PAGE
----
Leaders in Davos discuss politics, trust
TEXT OF INTERVIEW
Kai Ryssdal: British Prime Minister Gordon Brown made a gaffe at the World Economic Forum in Davos, Switzerland today. Let this be a lesson to you if you're ever giving a press conference at a major global media event.
Gordon Brown: But our third priority, and this is essential for the maintenance of jobs [cell phone begins ringing] and for the recovery of businesses is yet to be put in place in all countries and this is the resumption of lending to the real . . . I'm afraid that's my phone.
So, we've reached Bloomberg's Tom Keene in Davos to talk about what's been going on at the forum this week. Tom, good to have you with us.
Tom Keene: Great to be with you, Kai.
Ryssdal: You've been in Davos what, three, four days now?
Keene: Three of four days. I've been here a number of years. But you come up the valley from Zurich, you take the long, oh, hour train ride or so and you come into a wonderland. This year it's a little bit different, but it's been an interesting three, four days.
Ryssdal: Well explore that for a minute. How is it different than last year, say?
Keene: I don't want to overplay the gloom. The media headlines are "The gloom of Davos" and "The collapse of the system." There's still an academic and intellectual excitement here. But that fervor of investment banking and finance is decidedly missing this year.
Ryssdal: What does it say then that a lot of the people at the center of this crisis, whether it's investment bankers or members of the new administration -- Larry Summers and the Secretary of the Treasury, Tim Geithner -- what does it say that they're not there to try to help figure this thing out?
Keene: Well, I think it's less about Davos and more the challenges that each of these parties has back at home, whether it's in Europe or Asia or in the United States. They could have come here, they would have learned a lot. And again, a number of government officials did come from other nations. It was maybe less about Davos and more really pressing issues for the Obama administration, and it really forced them to stay in Washington.
Ryssdal: Do you think there will be a time when we look back at this years' Davos and say, "Hey, that's where they figured out the global economy and that's why things turned around?"
Keene: It's a great question, but no. It . . . there's this idea that there's a big crystal ball up here. There isn't. I really don't think we're going to say this is a pivot point. In fact, there's a standard joke among those that come here, that whatever the theme is for a given year, they always get it wrong. And in fact, it could be the polar opposite. You don't come out of Davos with a plan. What you come out of it with is a lot of discussion, including heated political discussion, which has been the theme this year with the speech by Putin. And also the slam-down we had with the prime minister of Turkey and the president of Israel that occurred yesterday. That has been the real surprise here -- the political debate, Kai, has really been front and center.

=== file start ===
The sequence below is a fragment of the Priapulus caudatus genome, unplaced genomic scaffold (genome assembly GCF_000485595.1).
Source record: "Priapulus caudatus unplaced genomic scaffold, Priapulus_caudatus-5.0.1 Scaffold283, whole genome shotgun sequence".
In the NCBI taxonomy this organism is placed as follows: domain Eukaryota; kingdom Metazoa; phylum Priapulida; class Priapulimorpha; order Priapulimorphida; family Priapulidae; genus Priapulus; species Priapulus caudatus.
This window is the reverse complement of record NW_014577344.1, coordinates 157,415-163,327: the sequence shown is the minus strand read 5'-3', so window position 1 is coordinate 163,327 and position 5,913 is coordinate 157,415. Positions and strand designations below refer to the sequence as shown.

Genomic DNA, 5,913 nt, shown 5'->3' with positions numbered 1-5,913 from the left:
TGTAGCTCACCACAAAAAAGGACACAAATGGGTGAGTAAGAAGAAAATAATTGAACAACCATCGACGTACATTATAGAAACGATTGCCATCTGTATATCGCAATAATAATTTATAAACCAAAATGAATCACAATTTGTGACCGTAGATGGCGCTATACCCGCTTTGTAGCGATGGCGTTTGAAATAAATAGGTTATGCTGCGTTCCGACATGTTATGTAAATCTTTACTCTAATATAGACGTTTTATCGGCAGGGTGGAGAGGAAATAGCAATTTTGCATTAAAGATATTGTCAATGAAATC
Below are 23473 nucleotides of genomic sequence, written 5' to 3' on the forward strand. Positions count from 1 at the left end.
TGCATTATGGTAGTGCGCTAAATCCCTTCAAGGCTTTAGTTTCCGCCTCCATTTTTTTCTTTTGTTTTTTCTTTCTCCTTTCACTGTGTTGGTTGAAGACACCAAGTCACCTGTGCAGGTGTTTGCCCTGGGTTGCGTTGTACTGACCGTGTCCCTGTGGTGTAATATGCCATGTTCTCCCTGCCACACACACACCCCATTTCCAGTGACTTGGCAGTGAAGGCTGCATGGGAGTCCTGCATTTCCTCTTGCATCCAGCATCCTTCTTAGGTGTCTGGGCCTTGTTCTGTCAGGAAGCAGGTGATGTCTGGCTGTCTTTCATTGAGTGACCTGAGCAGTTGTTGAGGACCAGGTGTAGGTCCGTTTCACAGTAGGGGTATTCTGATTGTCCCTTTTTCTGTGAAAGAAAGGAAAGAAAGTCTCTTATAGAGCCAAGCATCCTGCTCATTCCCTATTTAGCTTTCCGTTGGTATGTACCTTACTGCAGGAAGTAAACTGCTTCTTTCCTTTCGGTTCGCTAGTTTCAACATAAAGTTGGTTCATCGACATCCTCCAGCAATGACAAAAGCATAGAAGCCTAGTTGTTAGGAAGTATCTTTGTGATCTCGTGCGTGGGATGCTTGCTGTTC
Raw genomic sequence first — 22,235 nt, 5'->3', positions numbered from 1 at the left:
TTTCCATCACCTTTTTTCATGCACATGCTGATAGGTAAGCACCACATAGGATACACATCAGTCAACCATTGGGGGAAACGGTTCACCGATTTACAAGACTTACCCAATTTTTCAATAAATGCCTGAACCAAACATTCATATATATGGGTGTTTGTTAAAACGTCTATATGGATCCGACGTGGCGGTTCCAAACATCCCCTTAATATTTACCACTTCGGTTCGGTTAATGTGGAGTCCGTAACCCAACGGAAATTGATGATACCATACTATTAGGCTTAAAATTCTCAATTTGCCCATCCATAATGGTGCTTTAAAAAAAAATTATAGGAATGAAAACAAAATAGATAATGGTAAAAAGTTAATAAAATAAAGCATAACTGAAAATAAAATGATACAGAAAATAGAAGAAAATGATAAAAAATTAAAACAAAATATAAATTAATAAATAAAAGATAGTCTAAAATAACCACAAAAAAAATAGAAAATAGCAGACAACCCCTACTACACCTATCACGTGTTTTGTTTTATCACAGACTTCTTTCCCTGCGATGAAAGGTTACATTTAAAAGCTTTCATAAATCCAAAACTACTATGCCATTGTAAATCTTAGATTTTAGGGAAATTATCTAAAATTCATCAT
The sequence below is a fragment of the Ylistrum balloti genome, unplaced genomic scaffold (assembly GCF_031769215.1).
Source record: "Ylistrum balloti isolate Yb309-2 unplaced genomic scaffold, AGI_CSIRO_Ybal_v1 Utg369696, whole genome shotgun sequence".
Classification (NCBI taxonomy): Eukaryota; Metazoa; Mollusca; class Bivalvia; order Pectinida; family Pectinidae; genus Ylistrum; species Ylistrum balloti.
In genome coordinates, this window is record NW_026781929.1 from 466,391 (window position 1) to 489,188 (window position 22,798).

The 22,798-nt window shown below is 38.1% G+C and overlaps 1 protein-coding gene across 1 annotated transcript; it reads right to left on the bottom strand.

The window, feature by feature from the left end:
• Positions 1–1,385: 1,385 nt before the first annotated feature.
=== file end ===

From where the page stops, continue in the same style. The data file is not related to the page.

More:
Ryssdal: Help me out though, Tom. I thought it was supposed to be a world economic forum.
Keene: Good point. It's a political economic forum. I've always said that. Yes, it's talk of stimulus. Yes, it's talk about jobs, or course, in the horrendous layoffs we've seen recently. But there's a big part of politics here as well; not only the global agenda, but people with their pet projects, the whims that happen year to year.
Ryssdal: What's the take-away going to be then, from Davos 2009?
Keene: I think the take-away this year, without question, is the single word "trust." I saw it on the side of a bus. Richard Edelman, the PR giant, ticked it off with his annual opening breakfast. And if there's one word that's been percolating through the system here, how do elites -- and particularly business elites, those beleaguered CEOs -- how do they win back the trust of their shareholders? And for that matter, the public at large?
Ryssdal: Well, exactly. Make that connection between Davos and what's happening in middle America right now.
Keene: I think there's an important connection. The CEOs get beat up by their shareholders, they get beat up by the media. They're acutely aware that somebody's got to go to the revenue line, somebody's got to buy the products. That's that middle America you talk about. It's not just one discussion, Kai. It's many, many discussions through these four days about how do you earn back the trust, and indeed the loyalty of middle America, or for that matter, the middle-advanced economies. That's going to be the project forward to next year.
Ryssdal: Bloomberg's Tom Keene in Davos. Tom, thanks a lot.
Keene: Great to be with you.